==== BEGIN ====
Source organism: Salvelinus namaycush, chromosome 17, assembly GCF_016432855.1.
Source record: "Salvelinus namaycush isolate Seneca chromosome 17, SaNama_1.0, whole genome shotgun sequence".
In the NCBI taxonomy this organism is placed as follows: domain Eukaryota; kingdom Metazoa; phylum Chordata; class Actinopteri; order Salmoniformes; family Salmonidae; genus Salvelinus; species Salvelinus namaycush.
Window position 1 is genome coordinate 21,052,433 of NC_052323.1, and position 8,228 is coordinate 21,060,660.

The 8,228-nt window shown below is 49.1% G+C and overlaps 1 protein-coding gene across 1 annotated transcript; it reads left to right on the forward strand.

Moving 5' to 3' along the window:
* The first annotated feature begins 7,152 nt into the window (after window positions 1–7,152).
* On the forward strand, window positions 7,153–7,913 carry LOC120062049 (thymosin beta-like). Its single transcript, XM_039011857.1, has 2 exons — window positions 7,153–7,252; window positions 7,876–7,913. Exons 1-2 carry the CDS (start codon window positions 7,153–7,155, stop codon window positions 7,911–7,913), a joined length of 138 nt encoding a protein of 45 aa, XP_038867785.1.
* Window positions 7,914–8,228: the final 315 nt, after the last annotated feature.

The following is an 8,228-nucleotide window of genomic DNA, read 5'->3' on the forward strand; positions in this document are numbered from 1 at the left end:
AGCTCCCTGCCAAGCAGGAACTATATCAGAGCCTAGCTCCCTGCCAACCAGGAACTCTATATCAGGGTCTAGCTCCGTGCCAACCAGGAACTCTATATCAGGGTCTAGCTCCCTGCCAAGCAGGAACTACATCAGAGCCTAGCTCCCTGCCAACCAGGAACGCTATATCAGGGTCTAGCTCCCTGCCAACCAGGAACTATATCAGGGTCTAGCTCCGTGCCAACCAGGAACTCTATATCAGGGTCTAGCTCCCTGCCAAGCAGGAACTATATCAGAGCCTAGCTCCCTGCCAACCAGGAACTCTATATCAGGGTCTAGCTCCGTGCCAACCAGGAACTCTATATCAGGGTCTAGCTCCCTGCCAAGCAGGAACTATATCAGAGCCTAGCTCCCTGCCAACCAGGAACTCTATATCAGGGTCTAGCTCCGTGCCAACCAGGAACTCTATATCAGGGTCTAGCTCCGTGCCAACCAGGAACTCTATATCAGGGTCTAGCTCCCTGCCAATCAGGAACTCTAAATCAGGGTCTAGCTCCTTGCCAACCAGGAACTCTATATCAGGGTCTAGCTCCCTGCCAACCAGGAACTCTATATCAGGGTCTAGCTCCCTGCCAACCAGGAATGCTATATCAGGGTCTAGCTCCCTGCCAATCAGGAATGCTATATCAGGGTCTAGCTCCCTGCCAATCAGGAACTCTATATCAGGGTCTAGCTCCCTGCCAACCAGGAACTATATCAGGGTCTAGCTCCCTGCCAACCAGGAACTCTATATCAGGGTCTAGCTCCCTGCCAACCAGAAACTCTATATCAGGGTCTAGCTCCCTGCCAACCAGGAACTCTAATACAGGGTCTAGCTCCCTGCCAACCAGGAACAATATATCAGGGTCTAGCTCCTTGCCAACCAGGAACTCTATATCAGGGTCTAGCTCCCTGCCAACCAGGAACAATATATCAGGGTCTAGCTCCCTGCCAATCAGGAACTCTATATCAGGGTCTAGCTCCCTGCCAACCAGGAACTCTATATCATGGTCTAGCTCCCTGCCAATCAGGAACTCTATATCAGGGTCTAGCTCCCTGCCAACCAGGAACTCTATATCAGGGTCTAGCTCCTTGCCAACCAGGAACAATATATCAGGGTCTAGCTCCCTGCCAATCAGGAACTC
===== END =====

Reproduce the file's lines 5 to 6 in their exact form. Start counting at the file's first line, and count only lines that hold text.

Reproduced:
The 8,228-nt window shown below is 49.1% G+C and overlaps 1 protein-coding gene across 1 annotated transcript; it reads left to right on the forward strand.

Moving 5' to 3' along the window: